In a short time the palace was quiet—as quiet as it used to be before the princess was born. The king and queen cried a little now and then, for the hearts of parents were in that country strangely fashioned; and yet I am afraid the first movement of those very hearts would have been a jump of terror if the ears above them had heard the voice of Rosamond in one of the corridors. As for the rest of the household, they could not have made up a single tear amongst them. They thought, whatever it might be for the princess, it was, for every one else, the best thing that could have happened; and as to what had become of her, if their heads were puzzled, their hearts took no interest in the question. The lord-chancellor alone had an idea about it, but he was far too wise to utter it.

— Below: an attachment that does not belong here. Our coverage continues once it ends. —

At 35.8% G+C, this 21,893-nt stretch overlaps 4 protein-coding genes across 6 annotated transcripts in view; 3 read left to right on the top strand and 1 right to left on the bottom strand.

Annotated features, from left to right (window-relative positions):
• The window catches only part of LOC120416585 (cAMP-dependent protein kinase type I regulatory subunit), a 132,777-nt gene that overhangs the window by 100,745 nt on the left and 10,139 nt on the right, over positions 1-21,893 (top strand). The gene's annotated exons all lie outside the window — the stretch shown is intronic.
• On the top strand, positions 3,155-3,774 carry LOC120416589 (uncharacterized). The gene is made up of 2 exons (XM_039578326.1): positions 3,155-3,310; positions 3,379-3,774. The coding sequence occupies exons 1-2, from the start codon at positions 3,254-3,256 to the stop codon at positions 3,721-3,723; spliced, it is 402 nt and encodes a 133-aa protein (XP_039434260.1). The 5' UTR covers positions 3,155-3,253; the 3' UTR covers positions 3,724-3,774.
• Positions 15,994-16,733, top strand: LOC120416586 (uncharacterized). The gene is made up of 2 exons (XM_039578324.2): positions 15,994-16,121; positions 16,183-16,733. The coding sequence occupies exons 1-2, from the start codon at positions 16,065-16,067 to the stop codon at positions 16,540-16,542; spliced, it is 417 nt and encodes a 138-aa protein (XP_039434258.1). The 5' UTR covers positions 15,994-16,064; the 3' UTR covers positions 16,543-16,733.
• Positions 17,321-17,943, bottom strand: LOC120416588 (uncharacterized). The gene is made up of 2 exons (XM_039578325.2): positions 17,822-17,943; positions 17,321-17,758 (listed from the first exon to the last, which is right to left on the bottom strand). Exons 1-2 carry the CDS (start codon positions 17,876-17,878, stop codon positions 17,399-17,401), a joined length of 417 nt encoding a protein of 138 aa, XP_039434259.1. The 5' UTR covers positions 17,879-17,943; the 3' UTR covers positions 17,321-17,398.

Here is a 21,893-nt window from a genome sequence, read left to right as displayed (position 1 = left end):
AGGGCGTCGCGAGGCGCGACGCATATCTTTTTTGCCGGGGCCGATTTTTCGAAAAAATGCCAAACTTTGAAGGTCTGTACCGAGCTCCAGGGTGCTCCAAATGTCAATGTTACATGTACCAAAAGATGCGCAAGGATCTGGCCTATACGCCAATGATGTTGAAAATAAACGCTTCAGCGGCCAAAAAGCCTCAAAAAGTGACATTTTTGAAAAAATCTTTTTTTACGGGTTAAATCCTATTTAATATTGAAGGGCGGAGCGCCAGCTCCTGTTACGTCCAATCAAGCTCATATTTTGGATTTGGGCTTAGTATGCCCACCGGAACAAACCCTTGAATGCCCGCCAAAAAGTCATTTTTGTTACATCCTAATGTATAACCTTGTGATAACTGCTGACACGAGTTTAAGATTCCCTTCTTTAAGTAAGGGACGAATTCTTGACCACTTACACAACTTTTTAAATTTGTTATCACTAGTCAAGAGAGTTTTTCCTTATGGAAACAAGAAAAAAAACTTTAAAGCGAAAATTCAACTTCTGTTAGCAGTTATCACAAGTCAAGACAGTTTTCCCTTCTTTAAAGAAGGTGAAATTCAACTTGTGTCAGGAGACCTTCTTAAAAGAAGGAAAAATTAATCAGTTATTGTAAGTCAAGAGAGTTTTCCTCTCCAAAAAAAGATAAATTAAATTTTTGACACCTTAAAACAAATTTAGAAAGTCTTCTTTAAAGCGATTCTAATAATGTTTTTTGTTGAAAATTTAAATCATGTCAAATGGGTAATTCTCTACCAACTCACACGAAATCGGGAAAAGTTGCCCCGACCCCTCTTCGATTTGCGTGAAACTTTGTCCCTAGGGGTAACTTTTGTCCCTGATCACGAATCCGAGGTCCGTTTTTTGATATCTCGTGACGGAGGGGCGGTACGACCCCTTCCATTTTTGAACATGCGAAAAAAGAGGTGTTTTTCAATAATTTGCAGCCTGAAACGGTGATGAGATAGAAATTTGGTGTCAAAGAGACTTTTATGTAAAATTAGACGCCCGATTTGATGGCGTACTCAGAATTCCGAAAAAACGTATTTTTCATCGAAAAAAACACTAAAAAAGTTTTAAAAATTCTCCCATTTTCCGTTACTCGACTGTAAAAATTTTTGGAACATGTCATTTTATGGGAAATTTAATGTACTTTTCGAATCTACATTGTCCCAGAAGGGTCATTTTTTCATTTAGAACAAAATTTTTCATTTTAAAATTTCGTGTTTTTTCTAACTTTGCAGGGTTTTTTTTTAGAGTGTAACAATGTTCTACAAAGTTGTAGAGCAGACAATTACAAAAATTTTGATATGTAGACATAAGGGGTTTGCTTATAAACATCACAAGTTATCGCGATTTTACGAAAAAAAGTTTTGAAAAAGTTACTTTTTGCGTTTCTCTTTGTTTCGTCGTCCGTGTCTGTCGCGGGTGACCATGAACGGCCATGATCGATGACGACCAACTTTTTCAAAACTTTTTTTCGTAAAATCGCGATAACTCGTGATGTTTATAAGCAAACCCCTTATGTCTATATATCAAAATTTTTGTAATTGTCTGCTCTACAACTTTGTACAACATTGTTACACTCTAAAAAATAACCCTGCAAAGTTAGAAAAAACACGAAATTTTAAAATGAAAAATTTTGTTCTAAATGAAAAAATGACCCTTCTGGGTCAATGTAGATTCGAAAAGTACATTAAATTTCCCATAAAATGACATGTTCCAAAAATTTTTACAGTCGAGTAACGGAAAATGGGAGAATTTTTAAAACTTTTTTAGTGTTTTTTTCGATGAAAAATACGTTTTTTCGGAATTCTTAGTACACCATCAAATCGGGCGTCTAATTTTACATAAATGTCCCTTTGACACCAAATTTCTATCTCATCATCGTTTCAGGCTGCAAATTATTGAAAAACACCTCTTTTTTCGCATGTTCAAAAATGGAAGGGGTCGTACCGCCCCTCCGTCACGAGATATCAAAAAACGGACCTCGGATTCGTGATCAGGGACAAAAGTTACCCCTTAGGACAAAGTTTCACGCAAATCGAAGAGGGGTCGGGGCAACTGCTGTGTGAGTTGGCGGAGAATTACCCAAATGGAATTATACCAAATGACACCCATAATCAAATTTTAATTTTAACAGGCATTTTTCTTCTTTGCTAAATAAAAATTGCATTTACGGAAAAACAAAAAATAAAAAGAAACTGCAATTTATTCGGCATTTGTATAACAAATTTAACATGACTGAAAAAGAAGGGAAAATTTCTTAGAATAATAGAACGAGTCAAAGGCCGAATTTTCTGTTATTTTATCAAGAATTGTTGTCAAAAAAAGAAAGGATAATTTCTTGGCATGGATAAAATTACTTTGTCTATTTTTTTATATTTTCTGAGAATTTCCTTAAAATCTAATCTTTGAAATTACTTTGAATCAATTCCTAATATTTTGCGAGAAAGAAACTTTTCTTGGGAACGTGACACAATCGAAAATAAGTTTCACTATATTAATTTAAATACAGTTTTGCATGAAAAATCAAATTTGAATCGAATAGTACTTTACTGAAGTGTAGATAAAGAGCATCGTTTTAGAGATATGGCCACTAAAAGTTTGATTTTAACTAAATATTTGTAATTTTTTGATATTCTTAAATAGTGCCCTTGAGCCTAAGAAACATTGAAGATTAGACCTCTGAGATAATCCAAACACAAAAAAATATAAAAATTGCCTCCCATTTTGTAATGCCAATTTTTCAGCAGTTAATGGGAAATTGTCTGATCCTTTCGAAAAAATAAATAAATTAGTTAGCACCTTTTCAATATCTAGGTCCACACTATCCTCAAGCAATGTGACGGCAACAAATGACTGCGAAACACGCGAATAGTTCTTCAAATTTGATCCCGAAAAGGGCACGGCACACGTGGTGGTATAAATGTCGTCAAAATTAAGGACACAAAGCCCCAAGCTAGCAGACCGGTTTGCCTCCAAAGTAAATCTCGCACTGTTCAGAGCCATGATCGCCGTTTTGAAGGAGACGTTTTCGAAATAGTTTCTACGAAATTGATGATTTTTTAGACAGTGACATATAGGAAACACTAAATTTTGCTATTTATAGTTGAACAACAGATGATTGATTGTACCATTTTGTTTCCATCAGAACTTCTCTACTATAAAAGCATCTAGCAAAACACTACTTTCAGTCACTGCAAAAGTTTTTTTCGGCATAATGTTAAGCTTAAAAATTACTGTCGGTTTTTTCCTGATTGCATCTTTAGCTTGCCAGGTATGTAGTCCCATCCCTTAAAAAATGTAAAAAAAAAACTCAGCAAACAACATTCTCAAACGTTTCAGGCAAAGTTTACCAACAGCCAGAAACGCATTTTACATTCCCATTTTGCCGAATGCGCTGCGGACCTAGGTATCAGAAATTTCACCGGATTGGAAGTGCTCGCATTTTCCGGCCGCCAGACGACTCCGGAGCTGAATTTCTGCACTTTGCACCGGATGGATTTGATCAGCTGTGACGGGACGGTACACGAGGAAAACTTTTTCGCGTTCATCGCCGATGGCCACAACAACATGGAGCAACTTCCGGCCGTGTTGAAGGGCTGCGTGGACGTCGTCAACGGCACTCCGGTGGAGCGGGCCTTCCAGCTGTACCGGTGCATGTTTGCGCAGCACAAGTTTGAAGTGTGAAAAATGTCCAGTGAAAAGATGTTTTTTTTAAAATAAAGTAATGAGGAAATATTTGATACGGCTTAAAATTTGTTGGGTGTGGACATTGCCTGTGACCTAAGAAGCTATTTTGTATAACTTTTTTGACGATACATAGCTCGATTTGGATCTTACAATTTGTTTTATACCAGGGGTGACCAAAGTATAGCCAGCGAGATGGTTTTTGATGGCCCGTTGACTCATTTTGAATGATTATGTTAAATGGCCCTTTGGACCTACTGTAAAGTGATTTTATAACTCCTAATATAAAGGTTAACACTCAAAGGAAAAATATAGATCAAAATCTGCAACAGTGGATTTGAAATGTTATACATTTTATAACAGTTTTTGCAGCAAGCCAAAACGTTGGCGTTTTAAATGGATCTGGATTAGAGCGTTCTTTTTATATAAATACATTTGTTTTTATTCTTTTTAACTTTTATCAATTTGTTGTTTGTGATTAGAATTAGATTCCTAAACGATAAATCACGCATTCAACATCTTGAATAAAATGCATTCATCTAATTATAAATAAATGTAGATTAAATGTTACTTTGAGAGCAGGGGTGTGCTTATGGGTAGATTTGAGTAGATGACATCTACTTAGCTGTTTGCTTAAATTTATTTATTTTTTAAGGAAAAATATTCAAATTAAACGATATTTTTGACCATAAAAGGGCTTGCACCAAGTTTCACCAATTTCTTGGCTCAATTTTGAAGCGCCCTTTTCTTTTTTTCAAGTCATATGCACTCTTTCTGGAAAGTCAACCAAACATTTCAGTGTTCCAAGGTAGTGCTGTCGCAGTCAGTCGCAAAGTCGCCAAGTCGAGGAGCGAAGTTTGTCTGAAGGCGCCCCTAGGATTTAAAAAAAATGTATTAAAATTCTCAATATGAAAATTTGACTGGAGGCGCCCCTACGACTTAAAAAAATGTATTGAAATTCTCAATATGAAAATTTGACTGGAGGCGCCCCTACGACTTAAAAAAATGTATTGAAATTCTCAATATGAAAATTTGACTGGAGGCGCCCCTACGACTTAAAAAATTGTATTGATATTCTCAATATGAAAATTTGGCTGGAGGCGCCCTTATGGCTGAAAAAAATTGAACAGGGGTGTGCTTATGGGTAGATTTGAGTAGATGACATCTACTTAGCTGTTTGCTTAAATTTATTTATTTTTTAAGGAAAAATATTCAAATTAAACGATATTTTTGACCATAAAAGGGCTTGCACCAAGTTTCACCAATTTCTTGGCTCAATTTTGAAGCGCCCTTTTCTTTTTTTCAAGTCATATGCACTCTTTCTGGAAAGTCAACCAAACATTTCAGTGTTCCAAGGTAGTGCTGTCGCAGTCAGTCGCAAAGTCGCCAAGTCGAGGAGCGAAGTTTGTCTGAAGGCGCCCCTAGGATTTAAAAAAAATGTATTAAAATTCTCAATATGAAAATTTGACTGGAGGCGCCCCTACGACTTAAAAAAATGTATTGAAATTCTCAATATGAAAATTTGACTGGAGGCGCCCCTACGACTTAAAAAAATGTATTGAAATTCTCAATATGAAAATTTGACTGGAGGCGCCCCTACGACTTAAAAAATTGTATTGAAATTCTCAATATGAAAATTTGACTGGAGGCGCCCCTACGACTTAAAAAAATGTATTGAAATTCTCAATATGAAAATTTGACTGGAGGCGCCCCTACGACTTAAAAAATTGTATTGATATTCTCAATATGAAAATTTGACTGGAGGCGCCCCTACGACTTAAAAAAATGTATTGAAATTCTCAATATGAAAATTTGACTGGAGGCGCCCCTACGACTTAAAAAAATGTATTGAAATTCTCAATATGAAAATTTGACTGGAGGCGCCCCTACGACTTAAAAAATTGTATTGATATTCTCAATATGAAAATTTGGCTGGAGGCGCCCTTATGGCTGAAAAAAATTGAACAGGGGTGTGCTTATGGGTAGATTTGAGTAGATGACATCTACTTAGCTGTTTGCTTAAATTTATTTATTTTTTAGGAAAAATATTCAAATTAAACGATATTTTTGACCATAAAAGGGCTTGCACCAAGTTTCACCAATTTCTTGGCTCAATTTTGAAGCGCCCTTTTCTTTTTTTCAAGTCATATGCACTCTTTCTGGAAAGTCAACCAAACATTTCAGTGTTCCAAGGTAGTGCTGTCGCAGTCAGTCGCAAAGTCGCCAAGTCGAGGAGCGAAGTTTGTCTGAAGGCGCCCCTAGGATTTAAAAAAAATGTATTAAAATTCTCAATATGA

The fact, as is plain, was, that the princess had disappeared in the folds of the wise woman’s cloak. When she rushed from the room, the wise woman caught her to her bosom and flung the black garment around her. The princess struggled wildly, for she was in fierce terror, and screamed as loud as choking fright would permit her; but her father, standing in the door, and looking down upon the wise woman, saw never a movement of the cloak, so tight was she held by her captor. He was indeed aware of a most angry crying, which reminded him of his daughter; but it sounded to him so far away, that he took it for the passion of some child in the street, outside the palace-gates. Hence, unchallenged, the wise woman carried the princess down the marble stairs, out at the palace-door, down a great flight of steps outside, across a paved court, through the brazen gates, along half-roused streets where people were opening their shops, through the huge gates of the city, and out into the wide road, vanishing northwards; the princess struggling and screaming all the time, and the wise woman holding her tight. When at length she was too tired to struggle or scream any more, the wise woman unfolded her cloak, and set her down; and the princess saw the light and opened her swollen eyelids. There was nothing in sight that she had ever seen before. City and palace had disappeared. They were upon a wide road going straight on, with a ditch on each side of it, that behind them widened into the great moat surrounding the city. She cast up a terrified look into the wise woman’s face, that gazed down upon her gravely and kindly. Now the princess did not in the least understand kindness. She always took it for a sign either of partiality or fear. So when the wise woman looked kindly upon her, she rushed at her, butting with her head like a ram: but the folds of the cloak had closed around the wise woman; and, when the princess ran against it, she found it hard as the cloak of a bronze statue, and fell back upon the road with a great bruise on her head. The wise woman lifted her again, and put her once more under the cloak, where she fell asleep, and where she awoke again only to find that she was still being carried on and on.